SCOTTSDALE, Ariz. -- Tom Wilhelmsen set a fire under himself eight years ago, when he decided to end a six-year hiatus and get back into baseball. Another fire was set this offseason, and the big right-hander is responding similarly.Wilhelmsen gave up the game in 2005 to hike national parks, backpack
SCOTTSDALE, Ariz. -- Tom Wilhelmsen set a fire under himself eight years ago, when he decided to end a six-year hiatus and get back into baseball. Another fire was set this offseason, and the big right-hander is responding similarly.
Wilhelmsen gave up the game in 2005 to hike national parks, backpack through Europe and bartend at a college bar, The Hut, in his hometown of Tucson. When he decided he wanted more -- plus a better opportunity to provide for a family he soon hoped to start -- Wilhelmsen found his way back to baseball in 2010 and was in the Major Leagues a year later.
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The 6-foot-6, 220-pound Wilhelmsen posted a 2.97 ERA and 67 saves from 2011-15 with the Mariners.
The Disney-esque story ended quickly last season after Wilhelmsen was traded to the Rangers. He was designated for assignment midseason, then released by the Mariners in November after he posted a 6.80 ERA in 46 1/3 innings combined between the two organizations.
Interest this offseason was lukewarm, and Wilhelsem signed a Minor League deal with an invitation to Spring Training with the D-backs on the day pitchers and catchers reported in February.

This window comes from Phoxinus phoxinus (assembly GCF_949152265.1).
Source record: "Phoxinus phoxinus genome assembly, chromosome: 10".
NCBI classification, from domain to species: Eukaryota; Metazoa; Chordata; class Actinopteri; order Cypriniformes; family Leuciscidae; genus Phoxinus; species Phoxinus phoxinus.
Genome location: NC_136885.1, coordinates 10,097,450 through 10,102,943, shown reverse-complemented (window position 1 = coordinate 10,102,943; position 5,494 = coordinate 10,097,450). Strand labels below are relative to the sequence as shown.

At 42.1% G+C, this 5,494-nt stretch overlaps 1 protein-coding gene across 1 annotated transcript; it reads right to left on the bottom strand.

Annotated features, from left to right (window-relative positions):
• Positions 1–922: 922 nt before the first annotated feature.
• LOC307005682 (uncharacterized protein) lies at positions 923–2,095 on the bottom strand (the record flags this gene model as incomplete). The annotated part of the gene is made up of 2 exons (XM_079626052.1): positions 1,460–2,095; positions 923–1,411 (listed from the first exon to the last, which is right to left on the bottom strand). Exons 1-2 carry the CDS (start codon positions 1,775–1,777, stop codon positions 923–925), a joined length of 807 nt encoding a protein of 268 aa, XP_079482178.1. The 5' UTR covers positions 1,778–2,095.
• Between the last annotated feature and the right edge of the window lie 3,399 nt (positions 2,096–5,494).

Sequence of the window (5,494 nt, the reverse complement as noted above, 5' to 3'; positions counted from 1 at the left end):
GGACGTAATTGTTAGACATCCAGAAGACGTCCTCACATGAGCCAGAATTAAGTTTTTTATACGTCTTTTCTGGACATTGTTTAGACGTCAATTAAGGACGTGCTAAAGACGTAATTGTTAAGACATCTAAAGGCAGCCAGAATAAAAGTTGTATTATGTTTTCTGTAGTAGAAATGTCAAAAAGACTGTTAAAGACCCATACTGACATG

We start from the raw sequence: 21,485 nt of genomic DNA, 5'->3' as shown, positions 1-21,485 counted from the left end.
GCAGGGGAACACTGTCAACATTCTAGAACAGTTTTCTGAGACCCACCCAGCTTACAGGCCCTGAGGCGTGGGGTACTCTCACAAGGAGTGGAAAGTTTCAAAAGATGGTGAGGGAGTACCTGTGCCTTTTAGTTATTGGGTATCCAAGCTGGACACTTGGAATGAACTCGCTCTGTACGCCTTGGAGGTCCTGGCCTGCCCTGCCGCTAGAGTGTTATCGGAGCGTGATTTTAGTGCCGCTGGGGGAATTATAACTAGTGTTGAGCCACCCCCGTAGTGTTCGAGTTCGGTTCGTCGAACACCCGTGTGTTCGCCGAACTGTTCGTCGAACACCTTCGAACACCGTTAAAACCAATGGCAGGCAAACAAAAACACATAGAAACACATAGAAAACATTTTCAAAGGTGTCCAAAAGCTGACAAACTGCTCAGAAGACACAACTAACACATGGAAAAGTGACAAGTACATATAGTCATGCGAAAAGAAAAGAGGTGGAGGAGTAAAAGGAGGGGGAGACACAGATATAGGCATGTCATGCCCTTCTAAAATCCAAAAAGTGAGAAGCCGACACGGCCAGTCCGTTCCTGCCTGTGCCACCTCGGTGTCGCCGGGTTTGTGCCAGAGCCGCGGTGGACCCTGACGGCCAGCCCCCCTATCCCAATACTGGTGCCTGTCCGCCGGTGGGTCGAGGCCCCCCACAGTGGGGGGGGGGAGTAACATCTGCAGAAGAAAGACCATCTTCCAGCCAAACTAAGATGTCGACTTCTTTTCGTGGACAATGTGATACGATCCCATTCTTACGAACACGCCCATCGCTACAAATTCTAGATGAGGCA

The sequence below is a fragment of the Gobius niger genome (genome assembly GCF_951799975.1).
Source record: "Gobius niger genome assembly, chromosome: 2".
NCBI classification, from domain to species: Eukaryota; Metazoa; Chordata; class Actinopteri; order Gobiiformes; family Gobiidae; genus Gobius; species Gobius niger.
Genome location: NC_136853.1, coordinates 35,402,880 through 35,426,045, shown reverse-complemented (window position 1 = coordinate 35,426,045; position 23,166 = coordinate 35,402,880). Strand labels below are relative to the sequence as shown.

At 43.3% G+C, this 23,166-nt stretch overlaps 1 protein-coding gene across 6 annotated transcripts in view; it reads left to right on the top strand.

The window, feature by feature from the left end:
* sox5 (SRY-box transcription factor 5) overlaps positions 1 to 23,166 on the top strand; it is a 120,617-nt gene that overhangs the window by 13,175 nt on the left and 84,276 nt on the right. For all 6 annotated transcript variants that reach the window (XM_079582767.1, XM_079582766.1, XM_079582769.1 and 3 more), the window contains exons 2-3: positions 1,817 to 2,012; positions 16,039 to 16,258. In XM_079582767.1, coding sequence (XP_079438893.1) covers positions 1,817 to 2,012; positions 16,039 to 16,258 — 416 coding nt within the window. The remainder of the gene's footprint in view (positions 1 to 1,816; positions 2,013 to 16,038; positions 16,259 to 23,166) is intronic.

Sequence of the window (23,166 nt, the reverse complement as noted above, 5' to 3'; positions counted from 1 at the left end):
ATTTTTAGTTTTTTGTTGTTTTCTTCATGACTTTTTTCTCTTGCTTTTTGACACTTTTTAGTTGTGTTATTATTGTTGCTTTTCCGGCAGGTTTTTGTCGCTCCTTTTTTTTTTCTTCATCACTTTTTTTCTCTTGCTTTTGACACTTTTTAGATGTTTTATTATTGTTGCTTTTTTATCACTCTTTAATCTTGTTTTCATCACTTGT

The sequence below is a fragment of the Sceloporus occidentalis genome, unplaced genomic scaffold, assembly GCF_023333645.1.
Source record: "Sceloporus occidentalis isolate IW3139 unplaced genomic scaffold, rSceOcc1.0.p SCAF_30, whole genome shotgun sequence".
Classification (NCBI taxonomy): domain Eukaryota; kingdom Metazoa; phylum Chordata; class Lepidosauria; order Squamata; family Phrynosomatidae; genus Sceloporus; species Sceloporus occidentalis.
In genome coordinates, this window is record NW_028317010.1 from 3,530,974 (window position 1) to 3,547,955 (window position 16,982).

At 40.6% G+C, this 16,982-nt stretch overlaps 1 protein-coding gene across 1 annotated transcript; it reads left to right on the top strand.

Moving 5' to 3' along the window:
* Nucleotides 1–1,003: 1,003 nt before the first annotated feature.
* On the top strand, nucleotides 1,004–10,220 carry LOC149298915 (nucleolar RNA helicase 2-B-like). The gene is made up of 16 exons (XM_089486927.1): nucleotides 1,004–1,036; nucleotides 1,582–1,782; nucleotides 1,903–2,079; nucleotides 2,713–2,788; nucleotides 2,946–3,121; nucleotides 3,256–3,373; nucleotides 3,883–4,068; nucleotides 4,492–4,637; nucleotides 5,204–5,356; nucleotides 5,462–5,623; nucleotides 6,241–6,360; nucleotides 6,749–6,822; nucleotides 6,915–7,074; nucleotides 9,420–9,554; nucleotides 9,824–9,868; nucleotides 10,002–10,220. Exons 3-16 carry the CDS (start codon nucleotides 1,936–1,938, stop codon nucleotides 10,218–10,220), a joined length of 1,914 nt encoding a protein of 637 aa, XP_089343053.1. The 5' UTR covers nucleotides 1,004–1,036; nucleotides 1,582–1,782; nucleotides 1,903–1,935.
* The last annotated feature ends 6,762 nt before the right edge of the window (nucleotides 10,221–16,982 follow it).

Wilhelmsen found something in the uncertainty and challenge of vying for a spot in the bullpen among many candidates.
"A change in attitude, change in mindset that helped me find that fire again," Wilhelmsen said. "I think that's helped quite a bit, knowing that it's not given to you.
"It's a good thing. I look forward to the challenge and have always been a friend of competition. I believe in myself; I believe in my ability. So it didn't matter if they said on paper there was room or no room. I believe I can make the team."
So far, so good. After working around a walk and a single in a scoreless seventh inning Sunday in the D-backs' 4-4 tie with the Indians, he has allowed just one run in 6 1/3 Cactus League innings.
"I've sat in the [visiting] first-base dugout in Seattle and seen him lights-out," D-backs manager Torey Lovullo said. "So what he's doing right now, it's not a shock to me. I'm not sure what happened to him the last couple of years. But he's always had that type of stuff, and it seems like he's feeling good and really putting it together again."
Perhaps some of it can be explained this way: Wilhelmsen is with the right team.
He grew up a D-backs fan, and the valley resident even had a purple 2001 World Series championship flag on his '71 Ford pickup while at Tucson High. The pool games he played all offseason with his four-year-old daughter and two-year-old son didn't have to end when Spring Training began.
"I was really good at being a sea monster," he said.
"There were other similar offers on the table but it was easy to say 'Arizona.' We were winding down [in the offseason], and I said we need to give them a call and figure something out. I just trusted that something was going to happen, and it turned out it was with the team I wanted to be a part of.
"I'm having a lot of fun. I'm relaxed, but definitely here to compete."
Chris Gabel is a contributor to MLB.com.